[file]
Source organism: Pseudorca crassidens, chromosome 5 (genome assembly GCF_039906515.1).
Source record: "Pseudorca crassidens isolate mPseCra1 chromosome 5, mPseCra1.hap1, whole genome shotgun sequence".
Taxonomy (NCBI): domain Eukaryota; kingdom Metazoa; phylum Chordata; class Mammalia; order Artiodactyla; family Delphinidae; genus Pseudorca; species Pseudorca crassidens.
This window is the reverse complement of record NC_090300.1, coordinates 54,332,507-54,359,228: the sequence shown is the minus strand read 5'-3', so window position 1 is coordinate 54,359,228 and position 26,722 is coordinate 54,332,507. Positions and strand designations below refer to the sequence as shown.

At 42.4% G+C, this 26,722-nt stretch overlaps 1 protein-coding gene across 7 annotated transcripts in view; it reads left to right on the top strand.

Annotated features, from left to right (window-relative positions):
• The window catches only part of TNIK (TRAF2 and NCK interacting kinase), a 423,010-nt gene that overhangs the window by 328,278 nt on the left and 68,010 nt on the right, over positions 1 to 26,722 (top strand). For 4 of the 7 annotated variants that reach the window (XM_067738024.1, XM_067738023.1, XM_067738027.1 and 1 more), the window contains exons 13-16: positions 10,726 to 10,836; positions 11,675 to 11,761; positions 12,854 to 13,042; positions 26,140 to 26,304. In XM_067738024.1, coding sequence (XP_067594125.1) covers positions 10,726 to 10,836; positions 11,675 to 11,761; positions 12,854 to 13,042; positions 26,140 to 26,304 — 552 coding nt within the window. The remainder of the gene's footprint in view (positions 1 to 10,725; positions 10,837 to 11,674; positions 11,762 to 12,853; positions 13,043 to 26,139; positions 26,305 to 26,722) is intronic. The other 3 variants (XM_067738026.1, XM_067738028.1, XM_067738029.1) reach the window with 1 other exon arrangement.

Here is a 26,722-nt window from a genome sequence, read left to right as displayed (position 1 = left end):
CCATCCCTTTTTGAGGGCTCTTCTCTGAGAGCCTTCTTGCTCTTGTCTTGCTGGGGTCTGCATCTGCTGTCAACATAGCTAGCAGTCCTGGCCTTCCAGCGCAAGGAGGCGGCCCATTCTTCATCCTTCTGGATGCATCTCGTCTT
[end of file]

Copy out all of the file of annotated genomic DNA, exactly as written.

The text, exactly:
Source organism: Pseudorca crassidens, chromosome 5 (genome assembly GCF_039906515.1).
Source record: "Pseudorca crassidens isolate mPseCra1 chromosome 5, mPseCra1.hap1, whole genome shotgun sequence".
Taxonomy (NCBI): domain Eukaryota; kingdom Metazoa; phylum Chordata; class Mammalia; order Artiodactyla; family Delphinidae; genus Pseudorca; species Pseudorca crassidens.
This window is the reverse complement of record NC_090300.1, coordinates 54,332,507-54,359,228: the sequence shown is the minus strand read 5'-3', so window position 1 is coordinate 54,359,228 and position 26,722 is coordinate 54,332,507. Positions and strand designations below refer to the sequence as shown.

At 42.4% G+C, this 26,722-nt stretch overlaps 1 protein-coding gene across 7 annotated transcripts in view; it reads left to right on the top strand.

Annotated features, from left to right (window-relative positions):
• The window catches only part of TNIK (TRAF2 and NCK interacting kinase), a 423,010-nt gene that overhangs the window by 328,278 nt on the left and 68,010 nt on the right, over positions 1 to 26,722 (top strand). For 4 of the 7 annotated variants that reach the window (XM_067738024.1, XM_067738023.1, XM_067738027.1 and 1 more), the window contains exons 13-16: positions 10,726 to 10,836; positions 11,675 to 11,761; positions 12,854 to 13,042; positions 26,140 to 26,304. In XM_067738024.1, coding sequence (XP_067594125.1) covers positions 10,726 to 10,836; positions 11,675 to 11,761; positions 12,854 to 13,042; positions 26,140 to 26,304 — 552 coding nt within the window. The remainder of the gene's footprint in view (positions 1 to 10,725; positions 10,837 to 11,674; positions 11,762 to 12,853; positions 13,043 to 26,139; positions 26,305 to 26,722) is intronic. The other 3 variants (XM_067738026.1, XM_067738028.1, XM_067738029.1) reach the window with 1 other exon arrangement.

Here is a 26,722-nt window from a genome sequence, read left to right as displayed (position 1 = left end):
CCATCCCTTTTTGAGGGCTCTTCTCTGAGAGCCTTCTTGCTCTTGTCTTGCTGGGGTCTGCATCTGCTGTCAACATAGCTAGCAGTCCTGGCCTTCCAGCGCAAGGAGGCGGCCCATTCTTCATCCTTCTGGATGCATCTCGTCTT